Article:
|Publication number||US5288337 A|
|Application number||US 07/903,897|
|Publication date||Feb 22, 1994|
|Filing date||Jun 25, 1992|
|Priority date||Jun 25, 1992|
|Also published as||EP0575797A1|
|Publication number||07903897, 903897, US 5288337 A, US 5288337A, US-A-5288337, US5288337 A, US5288337A|
|Inventors||Kim W. Mitchell|
|Original Assignee||Siemens Solar Industries, L.P.|
|Export Citation||BiBTeX, EndNote, RefMan|
|Patent Citations (15), Non-Patent Citations (4), Referenced by (64), Classifications (10), Legal Events (5)|
|External Links: USPTO, USPTO Assignment, Espacenet|
The present invention relates generally to photovoltaic modules and, more particularly, to photovoltaic modules having specularly reflective surfaces disposed alongside a plurality of photovoltaic cells to concentrate radiation onto the cells.
Photovoltaic cells are typically connected together in modules to provide electrical power at useful voltage and power levels. The output power produced by a module is directly related to the total radiation impinging upon its cells, including both radiation incident directly on the cells and any radiation reflected and/or refracted onto them by external means.
Designers of photovoltaic power systems have sought to enhance the power produced by a given number of cells by increasing the amount of radiation reaching the cells. Many attempts to do so have made use of three-dimensional mirrors or prism structures placed in front of the light-receiving surface of a photovoltaic cell to "concentrate" incoming radiation. Examples of such systems are found in the following U.S. Pat. No. 3,427,200 to Lapin et al.; U.S. Pat. No. 4,002,499 to Winston; U.S. Pat. No. 4,053,327 to Meulenberg, Jr.; U.S. Pat. No. 4,316,448 to Dodge; U.S. Pat. No. 4,440,153 to Melchior; and U.S. Pat. No. 4,711,972 to O'Neill. The systems of the Lapin et al., Winston, Dodge, and Melchior patents use mirrors extending outwardly from a plane containing the light-receiving face of one or more cells to reflect additional radiation onto the cells. O'Neill and Meulenberg, Jr. disclose the use of refractive covers disposed in front of one or more photovoltaic cells to bend incoming light. They can take the form of a cylindrical lens which captures radiation over a large area and focuses it onto a group of cells (O'Neill, FIG. 5), or a smaller cover placed directly against the face of an individual cell to bend radiation away from grid lines on the cell (O'Neill, FIGS. 1-4 and 6 and Meulenberg, Jr.). Unfortunately, many of the foregoing systems are bulky and expensive to fabricate. Their mirrors or prisms also tend to become obscured by dust and dirt, drastically reducing module efficiency.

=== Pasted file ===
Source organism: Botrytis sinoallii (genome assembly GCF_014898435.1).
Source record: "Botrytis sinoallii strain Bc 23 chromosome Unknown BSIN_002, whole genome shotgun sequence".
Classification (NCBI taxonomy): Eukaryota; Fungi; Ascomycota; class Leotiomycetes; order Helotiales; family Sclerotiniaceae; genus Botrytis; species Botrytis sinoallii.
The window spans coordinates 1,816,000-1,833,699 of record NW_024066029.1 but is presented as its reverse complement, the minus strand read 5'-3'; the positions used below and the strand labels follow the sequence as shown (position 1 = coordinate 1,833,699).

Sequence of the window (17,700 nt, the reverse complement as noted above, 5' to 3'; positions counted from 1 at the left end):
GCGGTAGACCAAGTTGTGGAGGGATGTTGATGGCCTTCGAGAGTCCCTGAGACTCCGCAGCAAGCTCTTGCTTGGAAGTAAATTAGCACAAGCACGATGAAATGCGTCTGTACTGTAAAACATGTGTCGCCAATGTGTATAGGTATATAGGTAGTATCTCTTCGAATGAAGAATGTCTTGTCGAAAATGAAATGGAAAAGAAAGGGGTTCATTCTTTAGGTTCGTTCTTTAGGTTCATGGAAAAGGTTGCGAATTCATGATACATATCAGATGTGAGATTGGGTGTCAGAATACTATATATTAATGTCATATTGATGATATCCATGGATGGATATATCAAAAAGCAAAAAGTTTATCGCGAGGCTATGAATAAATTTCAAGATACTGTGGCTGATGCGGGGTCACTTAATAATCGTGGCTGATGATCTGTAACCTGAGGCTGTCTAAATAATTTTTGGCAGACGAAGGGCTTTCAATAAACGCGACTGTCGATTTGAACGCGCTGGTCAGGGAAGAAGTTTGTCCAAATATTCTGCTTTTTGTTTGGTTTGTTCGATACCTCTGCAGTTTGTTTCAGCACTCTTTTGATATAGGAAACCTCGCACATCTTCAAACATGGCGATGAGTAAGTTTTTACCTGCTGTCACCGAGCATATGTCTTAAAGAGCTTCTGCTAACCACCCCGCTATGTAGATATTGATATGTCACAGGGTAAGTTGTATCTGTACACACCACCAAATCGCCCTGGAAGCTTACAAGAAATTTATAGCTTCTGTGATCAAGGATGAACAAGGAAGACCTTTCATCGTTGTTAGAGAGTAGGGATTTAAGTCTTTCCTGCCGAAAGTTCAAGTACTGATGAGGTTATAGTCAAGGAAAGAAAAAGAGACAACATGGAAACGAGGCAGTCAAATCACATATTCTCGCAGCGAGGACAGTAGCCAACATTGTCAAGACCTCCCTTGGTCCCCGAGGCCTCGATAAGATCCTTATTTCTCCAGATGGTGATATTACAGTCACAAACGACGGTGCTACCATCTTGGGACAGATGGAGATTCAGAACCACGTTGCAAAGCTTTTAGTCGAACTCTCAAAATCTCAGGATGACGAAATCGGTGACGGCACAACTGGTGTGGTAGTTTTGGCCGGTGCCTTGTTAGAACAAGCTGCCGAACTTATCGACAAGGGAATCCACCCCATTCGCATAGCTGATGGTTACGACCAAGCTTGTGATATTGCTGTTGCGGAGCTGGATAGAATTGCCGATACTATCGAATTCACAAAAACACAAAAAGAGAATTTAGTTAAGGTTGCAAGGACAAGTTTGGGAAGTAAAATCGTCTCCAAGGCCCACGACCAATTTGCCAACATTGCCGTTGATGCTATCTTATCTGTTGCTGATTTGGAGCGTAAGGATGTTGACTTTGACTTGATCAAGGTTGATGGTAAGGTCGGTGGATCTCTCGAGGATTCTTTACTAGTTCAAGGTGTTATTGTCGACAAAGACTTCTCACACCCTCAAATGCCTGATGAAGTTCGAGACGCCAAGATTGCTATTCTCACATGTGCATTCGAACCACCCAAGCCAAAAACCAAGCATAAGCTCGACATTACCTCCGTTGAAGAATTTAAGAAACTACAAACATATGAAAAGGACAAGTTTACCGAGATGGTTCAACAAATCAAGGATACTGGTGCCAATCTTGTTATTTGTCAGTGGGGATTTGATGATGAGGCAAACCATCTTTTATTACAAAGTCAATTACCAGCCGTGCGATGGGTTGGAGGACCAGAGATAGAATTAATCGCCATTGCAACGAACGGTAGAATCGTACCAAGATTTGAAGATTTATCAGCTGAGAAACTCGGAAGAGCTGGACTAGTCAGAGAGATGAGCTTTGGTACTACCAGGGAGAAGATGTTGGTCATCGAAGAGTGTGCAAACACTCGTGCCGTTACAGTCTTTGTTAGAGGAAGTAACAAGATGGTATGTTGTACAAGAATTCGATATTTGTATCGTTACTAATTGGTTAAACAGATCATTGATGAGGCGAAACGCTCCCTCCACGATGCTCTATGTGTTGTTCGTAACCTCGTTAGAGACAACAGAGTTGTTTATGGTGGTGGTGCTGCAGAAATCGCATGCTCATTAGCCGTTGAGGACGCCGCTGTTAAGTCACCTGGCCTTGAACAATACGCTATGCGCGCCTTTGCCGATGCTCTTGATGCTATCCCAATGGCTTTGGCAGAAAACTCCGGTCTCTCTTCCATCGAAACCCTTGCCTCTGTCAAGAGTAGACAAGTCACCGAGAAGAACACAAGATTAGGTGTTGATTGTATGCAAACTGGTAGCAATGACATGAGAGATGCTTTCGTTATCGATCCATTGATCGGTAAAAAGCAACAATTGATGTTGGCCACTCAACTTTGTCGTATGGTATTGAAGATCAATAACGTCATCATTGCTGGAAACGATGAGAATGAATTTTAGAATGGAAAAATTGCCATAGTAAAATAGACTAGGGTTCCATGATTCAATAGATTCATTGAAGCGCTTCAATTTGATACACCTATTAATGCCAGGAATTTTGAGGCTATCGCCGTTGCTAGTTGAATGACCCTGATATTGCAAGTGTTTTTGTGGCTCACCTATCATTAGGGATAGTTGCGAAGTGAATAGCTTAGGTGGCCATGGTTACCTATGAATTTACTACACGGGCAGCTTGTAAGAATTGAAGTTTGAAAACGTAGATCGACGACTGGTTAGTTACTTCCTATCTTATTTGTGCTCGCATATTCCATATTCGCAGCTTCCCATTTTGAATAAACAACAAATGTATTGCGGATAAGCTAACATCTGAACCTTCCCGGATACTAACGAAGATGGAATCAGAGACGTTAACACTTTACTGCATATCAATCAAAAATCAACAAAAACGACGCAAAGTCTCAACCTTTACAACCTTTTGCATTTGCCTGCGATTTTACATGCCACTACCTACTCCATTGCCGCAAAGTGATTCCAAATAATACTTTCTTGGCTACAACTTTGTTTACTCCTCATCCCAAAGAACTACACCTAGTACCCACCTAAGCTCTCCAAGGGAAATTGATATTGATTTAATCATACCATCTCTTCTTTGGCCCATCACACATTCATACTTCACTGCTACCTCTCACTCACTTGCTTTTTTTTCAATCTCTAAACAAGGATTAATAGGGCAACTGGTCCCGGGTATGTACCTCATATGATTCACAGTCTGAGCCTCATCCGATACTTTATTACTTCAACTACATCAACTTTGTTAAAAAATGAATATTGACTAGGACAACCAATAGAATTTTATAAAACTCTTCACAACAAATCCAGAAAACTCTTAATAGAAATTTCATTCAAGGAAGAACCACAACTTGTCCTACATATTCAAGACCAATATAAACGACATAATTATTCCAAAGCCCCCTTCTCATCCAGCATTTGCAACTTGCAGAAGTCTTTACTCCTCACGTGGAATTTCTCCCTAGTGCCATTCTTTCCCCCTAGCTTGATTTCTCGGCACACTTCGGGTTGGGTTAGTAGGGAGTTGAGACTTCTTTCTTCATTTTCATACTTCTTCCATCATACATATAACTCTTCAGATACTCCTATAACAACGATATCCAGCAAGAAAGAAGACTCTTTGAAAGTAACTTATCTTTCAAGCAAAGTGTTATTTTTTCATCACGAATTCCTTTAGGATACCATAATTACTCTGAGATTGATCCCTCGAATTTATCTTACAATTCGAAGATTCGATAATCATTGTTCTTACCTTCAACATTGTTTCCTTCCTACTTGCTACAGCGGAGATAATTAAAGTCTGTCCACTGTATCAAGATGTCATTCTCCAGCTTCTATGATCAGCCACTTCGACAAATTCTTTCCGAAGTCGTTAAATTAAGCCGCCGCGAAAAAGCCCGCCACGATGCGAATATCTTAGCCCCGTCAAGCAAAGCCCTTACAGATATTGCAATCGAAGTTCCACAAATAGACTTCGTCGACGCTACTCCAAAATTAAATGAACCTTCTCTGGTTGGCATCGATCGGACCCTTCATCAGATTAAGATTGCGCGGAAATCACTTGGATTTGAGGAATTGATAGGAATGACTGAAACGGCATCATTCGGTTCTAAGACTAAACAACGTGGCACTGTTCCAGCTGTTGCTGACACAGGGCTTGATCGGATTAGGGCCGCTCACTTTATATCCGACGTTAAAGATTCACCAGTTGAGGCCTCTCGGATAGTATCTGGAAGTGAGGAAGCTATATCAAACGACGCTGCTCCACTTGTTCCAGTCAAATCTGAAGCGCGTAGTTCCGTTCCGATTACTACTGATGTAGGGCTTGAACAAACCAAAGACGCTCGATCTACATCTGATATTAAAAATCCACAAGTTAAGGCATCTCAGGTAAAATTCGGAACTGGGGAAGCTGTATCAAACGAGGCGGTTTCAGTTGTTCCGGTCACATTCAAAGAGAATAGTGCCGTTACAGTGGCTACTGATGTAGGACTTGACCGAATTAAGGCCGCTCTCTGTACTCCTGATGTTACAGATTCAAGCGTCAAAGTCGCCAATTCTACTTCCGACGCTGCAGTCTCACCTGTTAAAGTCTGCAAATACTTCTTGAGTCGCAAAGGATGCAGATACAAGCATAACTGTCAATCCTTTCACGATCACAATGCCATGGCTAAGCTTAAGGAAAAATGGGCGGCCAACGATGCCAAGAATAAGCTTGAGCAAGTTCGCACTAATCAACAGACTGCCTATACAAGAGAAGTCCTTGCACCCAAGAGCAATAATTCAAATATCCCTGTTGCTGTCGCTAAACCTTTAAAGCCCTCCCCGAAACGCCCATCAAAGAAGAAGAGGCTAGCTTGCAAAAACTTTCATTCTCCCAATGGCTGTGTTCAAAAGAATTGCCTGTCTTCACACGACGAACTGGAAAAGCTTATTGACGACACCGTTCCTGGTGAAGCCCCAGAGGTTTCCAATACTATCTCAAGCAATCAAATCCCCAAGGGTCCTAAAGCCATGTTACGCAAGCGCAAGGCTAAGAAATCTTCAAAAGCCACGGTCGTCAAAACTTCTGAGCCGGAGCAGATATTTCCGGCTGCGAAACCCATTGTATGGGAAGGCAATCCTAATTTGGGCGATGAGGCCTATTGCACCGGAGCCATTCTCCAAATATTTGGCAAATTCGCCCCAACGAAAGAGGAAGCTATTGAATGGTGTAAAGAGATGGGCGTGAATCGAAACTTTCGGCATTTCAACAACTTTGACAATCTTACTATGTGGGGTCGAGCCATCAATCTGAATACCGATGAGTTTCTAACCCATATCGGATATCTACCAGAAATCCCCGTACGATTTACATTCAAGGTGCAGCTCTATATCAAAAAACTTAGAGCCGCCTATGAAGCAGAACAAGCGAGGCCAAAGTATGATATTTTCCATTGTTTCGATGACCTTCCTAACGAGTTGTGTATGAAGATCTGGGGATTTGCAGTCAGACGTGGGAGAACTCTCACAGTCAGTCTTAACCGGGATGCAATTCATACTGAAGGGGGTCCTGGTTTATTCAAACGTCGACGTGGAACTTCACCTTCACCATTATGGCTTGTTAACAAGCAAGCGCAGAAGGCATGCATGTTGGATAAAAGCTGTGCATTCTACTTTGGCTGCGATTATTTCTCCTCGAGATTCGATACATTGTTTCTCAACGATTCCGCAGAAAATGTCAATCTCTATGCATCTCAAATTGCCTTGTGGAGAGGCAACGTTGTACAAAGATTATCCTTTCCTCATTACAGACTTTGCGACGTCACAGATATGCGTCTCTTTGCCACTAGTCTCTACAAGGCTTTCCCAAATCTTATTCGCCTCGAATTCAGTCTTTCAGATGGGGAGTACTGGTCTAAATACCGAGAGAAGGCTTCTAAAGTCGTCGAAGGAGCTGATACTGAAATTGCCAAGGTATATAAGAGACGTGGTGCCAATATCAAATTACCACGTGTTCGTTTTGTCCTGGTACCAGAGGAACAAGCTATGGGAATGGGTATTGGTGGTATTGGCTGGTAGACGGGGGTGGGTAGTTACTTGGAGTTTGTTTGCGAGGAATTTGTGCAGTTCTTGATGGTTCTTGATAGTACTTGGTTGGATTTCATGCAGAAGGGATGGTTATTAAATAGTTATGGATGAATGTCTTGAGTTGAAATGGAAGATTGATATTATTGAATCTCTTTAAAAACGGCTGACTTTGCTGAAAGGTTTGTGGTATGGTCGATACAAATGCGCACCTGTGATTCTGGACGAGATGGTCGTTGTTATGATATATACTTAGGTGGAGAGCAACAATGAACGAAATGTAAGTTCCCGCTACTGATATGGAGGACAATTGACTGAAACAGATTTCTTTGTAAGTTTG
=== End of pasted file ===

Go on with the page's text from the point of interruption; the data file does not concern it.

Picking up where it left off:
Another method of directing additional radiation onto photovoltaic cells is to provide light diffusive surfaces between, above or below the cells, as disclosed in the following U.S. Pat. No. 3,971,672 to Lampkin; U.S. Pat. No. 4,116,718 to Yerkes et al.; U.S. Pat. No. 4,162,928 to Shepard, Jr.; U.S. Pat. No. 4,246,042 to Knasel et al.; U.S. Pat. No. 4,321,417 to Kurth et al.; and U.S. Pat. No. 4,493,942 to Sheng et al. Of these, the Yerkes et al., Shepard, Jr., Knasel et al. and Kurth et al. patents disclose the use of substantially planar diffusive reflectors between the cells of a flat panel photovoltaic module to direct incoming radiation back into a front cover for internal reflection onto an adjacent cell. However, the increase in current achieved in this way is rather small because only a minor portion of the radiation incident on the diffusive reflectors is reflected at an angle suitable for subsequent internal reflection.
Therefore, it is desirable in many applications to provide an improved, low-cost structure for significantly increasing the output of photovoltaic cells by concentrating solar radiation thereon.
The present invention is an essentially flat photovoltaic module which collects and makes use of radiation falling alongside its photovoltaic cells. Such radiation is specularly reflected back into a transparent front cover of the module at an angle causing it to be reflected by the front cover and to impinge on adjoining cells for conversion to electrical energy. This results in an increase in power proportional to the total reflective area of the module. For a crystalline silicon photovoltaic module of flat panel design, module power can be increased by fifty (50) percent or more using the structure of the invention.
As used herein, "specular reflection" means the type of controlled reflection obtained with a mirror or other smooth reflector, as opposed to the diffuse reflection of prior art flat panel systems. Specular reflectors are used in the system of the present invention to control the direction in which light is reflected, causing most of the reflected light to reach the photovoltaic cells.
In a preferred embodiment, sunlight is reflected back into the front cover at angles causing it to be totally internally reflected by the front cover. This can be accomplished with concave reflective surfaces disposed alongside the cells. The reflective surfaces are located at or behind the plane of the cells and may have compound parabolic curvatures which cause light impinging at different distances from the cells to be reflected at different angles. This permits essentially all of the light impinging on a preselected area adjacent the cells to be redirected into the cells for conversion to electrical energy.